Naomi Booth is a novelist, short story writer and academic from West Yorkshire. She is the author of two novels (Sealed and Exit Management), a novella (The Lost Art of Sinking), and an academic text (Swoon: A Poetics of Passing Out). Her short story, Sour Hall, was included in the Audible/Virago collection, Hag.
Naomi’s fiction is so beautifully written that it took me a while to spot the horror that underlies it, (even though Sealed is billed as Eco-Horror). Through her lost and drifting characters, she explores how we cope as human beings when family or community are denied us, either through personal tragedy or societal breakdown.
Our conversation trundled down numerous sidings as we discussed our shared geography of West Yorkshire and South London. And while she forensically analysed the serious business of writing fiction, we laughed a lot.
Craig Smith: Did you always write?
Naomi Booth: Yes, I did. I was susceptible to getting lost in my own stories as a young child. I had the feeling that the real world was no more real than what was happening in my imaginative world. There are a number of events in my childhood that I now find difficult to ascertain the veracity of because my mind has embellished them so extensively.
In my 20’s, I did an MA in Creative and Critical Writing at the University of Sussex, which was when I started to think seriously that I might turn this thing I’d always loved doing into something I could produce for other people.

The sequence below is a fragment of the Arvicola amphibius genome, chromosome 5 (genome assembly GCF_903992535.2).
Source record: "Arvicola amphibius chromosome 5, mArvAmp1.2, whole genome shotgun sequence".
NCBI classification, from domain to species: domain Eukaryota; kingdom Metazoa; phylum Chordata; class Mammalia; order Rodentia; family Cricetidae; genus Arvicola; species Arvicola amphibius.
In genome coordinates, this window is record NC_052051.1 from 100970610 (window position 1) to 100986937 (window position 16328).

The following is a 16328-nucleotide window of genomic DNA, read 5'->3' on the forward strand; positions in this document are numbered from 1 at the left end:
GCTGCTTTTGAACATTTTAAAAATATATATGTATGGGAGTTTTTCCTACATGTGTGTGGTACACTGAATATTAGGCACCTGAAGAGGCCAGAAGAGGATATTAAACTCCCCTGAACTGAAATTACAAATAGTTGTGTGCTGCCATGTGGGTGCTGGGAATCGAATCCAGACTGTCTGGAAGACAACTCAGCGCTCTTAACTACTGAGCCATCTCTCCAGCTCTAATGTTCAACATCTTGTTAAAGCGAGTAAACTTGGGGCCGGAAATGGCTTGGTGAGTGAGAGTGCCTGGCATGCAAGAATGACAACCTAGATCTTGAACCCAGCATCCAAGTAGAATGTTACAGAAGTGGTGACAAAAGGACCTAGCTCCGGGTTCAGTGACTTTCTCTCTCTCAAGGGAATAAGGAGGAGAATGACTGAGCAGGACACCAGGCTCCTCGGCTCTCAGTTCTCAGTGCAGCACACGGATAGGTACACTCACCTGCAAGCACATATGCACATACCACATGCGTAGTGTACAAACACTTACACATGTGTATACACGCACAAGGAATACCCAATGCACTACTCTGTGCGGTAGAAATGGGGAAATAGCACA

CS: There’s a real sense of place in your stories, a going away and a coming back.
NB: Lots of my work travels between Yorkshire and other locations, particularly London. There are well-trodden narrative paths for characters graduating from the North to the South, the coming-of-age stories that see a character leave behind what’s often characterised as insular and backwards, those stereotypes of cultural and economic deprivation in the North. I’m interested in ways you might subvert that. The Calder Valley, for instance, is a place I come back to again and again in my work. I lived in Hebden Bridge for a couple of years, and my parents now live on the moortops above Todmorden. When I was a kid from Dewsbury going to college in Huddersfield, I met a group of people who made music and danced and wrote poetry who were from the Calder Valley. It made me think of the Calder Valley as a crucible of art. I often get asked about the North and my work, and there are specific places in the North that I return to, but I’m also wary about certain constructions of the North: the Lakes and Sheffield, Newcastle and the North York Moors are wildly different places.
CS: What other northern writers do you read?